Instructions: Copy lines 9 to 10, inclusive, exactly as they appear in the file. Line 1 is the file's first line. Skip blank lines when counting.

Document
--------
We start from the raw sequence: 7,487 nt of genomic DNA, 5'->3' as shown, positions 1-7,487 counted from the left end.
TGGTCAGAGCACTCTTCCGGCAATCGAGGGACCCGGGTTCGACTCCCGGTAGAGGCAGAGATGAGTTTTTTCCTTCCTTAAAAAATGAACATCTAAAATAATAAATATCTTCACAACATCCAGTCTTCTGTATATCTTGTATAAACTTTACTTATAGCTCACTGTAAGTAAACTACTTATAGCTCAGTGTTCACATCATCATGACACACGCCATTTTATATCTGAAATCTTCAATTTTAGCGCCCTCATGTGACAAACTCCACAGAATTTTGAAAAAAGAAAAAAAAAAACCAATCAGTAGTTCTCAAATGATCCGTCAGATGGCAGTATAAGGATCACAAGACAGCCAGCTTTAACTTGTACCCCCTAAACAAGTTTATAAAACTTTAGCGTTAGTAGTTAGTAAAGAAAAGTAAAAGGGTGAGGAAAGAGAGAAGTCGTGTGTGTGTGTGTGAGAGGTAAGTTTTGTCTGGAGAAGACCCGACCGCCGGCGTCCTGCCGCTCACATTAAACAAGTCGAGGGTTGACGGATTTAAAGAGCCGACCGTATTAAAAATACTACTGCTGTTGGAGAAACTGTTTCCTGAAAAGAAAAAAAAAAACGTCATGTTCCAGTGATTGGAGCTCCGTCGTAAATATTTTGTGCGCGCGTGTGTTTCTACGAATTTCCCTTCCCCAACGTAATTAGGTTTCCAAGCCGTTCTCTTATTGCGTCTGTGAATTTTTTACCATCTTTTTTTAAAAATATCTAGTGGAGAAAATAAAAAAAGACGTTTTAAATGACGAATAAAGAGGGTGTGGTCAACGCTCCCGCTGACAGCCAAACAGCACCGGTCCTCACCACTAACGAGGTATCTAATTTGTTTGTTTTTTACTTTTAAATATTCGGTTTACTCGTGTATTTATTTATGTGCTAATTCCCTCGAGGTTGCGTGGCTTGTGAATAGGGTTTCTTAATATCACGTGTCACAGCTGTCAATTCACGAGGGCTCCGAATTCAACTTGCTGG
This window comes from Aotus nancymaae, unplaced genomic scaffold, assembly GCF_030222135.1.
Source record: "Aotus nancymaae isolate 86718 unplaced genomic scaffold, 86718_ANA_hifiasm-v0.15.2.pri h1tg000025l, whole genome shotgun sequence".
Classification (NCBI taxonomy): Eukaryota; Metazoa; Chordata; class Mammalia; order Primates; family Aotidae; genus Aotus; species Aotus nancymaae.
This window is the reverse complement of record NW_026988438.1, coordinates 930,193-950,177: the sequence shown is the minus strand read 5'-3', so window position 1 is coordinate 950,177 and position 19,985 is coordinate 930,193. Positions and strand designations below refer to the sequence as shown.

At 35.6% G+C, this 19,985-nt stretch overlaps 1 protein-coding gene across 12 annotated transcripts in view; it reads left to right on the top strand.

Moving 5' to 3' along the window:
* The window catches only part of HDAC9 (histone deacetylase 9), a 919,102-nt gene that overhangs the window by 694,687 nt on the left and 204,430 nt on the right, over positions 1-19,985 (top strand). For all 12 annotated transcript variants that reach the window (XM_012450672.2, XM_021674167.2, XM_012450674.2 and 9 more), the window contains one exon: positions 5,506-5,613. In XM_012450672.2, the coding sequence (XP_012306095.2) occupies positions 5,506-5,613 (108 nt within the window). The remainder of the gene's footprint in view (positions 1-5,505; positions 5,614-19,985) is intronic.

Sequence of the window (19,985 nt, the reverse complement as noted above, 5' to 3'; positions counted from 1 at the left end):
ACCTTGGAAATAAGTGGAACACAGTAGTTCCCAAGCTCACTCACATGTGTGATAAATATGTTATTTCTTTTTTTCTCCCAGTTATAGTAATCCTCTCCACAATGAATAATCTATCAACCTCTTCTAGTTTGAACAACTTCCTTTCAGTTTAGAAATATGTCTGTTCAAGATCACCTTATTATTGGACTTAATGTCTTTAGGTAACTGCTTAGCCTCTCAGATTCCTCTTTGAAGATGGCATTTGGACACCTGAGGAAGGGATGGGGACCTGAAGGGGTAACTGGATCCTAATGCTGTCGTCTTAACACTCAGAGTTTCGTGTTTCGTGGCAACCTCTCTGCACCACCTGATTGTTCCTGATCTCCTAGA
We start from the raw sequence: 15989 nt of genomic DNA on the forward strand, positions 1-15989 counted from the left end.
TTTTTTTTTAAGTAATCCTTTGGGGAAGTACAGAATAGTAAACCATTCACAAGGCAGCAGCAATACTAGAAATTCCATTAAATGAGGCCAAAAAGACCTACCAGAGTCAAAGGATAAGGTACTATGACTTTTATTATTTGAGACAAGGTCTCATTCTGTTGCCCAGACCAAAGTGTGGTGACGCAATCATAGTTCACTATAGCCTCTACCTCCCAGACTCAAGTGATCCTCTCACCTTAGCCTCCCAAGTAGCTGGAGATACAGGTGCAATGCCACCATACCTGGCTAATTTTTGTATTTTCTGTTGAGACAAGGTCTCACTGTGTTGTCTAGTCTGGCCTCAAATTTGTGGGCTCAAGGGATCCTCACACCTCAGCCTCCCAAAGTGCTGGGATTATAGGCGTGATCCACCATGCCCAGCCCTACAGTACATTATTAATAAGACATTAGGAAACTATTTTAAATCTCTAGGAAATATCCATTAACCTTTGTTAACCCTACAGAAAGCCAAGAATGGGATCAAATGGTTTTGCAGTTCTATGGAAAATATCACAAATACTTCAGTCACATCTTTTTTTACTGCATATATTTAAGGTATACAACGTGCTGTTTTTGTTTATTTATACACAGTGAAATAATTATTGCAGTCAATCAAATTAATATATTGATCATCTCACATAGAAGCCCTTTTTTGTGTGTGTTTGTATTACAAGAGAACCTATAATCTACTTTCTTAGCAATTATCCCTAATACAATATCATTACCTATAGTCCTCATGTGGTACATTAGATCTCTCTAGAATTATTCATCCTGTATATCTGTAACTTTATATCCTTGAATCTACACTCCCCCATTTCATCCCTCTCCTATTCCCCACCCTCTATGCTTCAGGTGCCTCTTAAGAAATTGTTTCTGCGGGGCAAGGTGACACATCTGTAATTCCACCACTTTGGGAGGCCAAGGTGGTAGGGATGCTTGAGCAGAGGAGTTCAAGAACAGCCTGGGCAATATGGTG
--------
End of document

* The window catches only part of HDAC9 (histone deacetylase 9), a 919,102-nt gene that overhangs the window by 694,687 nt on the left and 204,430 nt on the right, over positions 1-19,985 (top strand). For all 12 annotated transcript variants that reach the window (XM_012450672.2, XM_021674167.2, XM_012450674.2 and 9 more), the window contains one exon: positions 5,506-5,613. In XM_012450672.2, the coding sequence (XP_012306095.2) occupies positions 5,506-5,613 (108 nt within the window). The remainder of the gene's footprint in view (positions 1-5,505; positions 5,614-19,985) is intronic.

Sequence of the window (19,985 nt, the reverse complement as noted above, 5' to 3'; positions counted from 1 at the left end):